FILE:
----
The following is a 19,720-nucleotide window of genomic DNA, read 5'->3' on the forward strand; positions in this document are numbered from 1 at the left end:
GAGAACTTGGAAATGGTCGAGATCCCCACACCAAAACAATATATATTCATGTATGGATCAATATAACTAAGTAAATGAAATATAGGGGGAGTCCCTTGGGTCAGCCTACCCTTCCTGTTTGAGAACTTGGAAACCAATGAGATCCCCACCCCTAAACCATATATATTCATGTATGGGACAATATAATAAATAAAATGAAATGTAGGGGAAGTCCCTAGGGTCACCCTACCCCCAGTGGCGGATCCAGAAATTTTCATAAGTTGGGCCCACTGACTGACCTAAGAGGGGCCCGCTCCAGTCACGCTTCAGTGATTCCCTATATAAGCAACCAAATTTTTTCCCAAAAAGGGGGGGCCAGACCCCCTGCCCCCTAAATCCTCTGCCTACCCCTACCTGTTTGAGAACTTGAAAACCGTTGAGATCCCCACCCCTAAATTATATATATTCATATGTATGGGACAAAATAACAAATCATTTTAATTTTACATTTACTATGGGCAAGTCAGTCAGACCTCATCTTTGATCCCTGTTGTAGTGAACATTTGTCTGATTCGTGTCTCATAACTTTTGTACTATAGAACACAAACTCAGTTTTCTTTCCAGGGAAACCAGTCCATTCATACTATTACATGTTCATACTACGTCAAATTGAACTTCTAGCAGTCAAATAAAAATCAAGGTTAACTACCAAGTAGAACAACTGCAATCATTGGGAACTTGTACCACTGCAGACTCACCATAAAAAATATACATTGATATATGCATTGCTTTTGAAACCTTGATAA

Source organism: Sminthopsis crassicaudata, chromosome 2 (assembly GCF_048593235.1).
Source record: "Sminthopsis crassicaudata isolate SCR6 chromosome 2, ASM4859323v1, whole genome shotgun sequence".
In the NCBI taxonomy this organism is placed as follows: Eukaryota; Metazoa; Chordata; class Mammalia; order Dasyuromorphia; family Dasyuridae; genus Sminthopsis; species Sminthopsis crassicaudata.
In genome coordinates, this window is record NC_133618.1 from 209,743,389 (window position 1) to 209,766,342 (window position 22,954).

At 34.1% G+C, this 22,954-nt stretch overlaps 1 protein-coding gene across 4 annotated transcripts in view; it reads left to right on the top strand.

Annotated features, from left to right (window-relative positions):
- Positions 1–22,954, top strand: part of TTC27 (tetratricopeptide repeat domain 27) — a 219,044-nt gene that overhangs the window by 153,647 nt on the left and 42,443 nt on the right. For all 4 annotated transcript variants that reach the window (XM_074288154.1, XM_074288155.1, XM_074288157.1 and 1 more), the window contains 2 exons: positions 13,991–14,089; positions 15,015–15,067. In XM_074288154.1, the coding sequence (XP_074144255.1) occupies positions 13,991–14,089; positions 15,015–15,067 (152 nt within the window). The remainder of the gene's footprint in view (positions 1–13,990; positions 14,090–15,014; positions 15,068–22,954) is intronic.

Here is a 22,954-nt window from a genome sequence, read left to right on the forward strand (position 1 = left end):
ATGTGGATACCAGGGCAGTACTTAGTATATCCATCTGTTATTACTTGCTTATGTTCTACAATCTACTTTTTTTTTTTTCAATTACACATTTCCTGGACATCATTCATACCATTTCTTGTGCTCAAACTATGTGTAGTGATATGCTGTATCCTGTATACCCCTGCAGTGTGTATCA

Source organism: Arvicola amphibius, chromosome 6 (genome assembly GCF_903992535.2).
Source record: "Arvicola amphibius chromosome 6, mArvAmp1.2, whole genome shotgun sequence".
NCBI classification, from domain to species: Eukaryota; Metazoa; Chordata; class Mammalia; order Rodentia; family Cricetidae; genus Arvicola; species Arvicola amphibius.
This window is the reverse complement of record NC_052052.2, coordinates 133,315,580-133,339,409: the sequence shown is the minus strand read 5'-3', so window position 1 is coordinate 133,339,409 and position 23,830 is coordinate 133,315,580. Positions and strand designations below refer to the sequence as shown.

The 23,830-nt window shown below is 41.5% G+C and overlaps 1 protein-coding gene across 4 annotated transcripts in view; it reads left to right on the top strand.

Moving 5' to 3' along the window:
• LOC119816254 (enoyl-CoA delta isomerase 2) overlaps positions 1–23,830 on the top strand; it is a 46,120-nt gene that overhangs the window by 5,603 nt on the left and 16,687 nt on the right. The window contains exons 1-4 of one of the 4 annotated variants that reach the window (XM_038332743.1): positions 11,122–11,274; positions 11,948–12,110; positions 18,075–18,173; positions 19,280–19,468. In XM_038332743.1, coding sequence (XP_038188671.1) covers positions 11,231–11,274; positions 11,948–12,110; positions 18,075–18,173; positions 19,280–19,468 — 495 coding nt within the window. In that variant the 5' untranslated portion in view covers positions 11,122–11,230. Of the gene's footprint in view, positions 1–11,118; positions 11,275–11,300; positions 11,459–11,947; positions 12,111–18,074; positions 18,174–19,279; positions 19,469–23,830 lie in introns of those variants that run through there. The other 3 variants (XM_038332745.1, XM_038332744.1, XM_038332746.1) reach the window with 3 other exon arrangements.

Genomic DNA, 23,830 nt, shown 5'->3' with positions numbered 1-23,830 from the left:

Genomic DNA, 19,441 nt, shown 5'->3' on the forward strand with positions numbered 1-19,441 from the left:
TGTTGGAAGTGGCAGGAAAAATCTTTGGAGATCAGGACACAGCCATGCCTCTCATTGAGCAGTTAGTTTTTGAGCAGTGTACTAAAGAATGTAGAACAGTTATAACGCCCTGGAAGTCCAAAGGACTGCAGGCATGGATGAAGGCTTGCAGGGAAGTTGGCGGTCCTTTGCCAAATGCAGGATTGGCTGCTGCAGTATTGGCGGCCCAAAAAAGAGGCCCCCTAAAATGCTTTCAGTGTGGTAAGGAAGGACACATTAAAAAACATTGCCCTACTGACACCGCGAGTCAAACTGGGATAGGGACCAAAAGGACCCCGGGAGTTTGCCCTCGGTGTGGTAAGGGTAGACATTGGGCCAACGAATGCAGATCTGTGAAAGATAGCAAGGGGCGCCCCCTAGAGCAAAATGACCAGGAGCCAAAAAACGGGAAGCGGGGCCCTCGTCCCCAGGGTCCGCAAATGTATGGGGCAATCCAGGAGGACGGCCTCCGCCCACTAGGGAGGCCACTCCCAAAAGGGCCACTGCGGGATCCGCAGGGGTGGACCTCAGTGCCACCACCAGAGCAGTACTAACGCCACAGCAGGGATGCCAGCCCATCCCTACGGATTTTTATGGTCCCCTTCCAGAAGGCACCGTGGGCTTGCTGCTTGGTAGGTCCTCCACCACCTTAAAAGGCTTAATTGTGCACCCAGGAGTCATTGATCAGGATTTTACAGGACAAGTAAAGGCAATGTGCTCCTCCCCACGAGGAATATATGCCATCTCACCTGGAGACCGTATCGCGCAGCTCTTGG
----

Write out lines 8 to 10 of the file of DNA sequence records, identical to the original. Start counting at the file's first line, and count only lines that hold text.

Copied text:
Annotated features, from left to right (window-relative positions):
- Positions 1–22,954, top strand: part of TTC27 (tetratricopeptide repeat domain 27) — a 219,044-nt gene that overhangs the window by 153,647 nt on the left and 42,443 nt on the right. For all 4 annotated transcript variants that reach the window (XM_074288154.1, XM_074288155.1, XM_074288157.1 and 1 more), the window contains 2 exons: positions 13,991–14,089; positions 15,015–15,067. In XM_074288154.1, the coding sequence (XP_074144255.1) occupies positions 13,991–14,089; positions 15,015–15,067 (152 nt within the window). The remainder of the gene's footprint in view (positions 1–13,990; positions 14,090–15,014; positions 15,068–22,954) is intronic.

Here is a 22,954-nt window from a genome sequence, read left to right on the forward strand (position 1 = left end):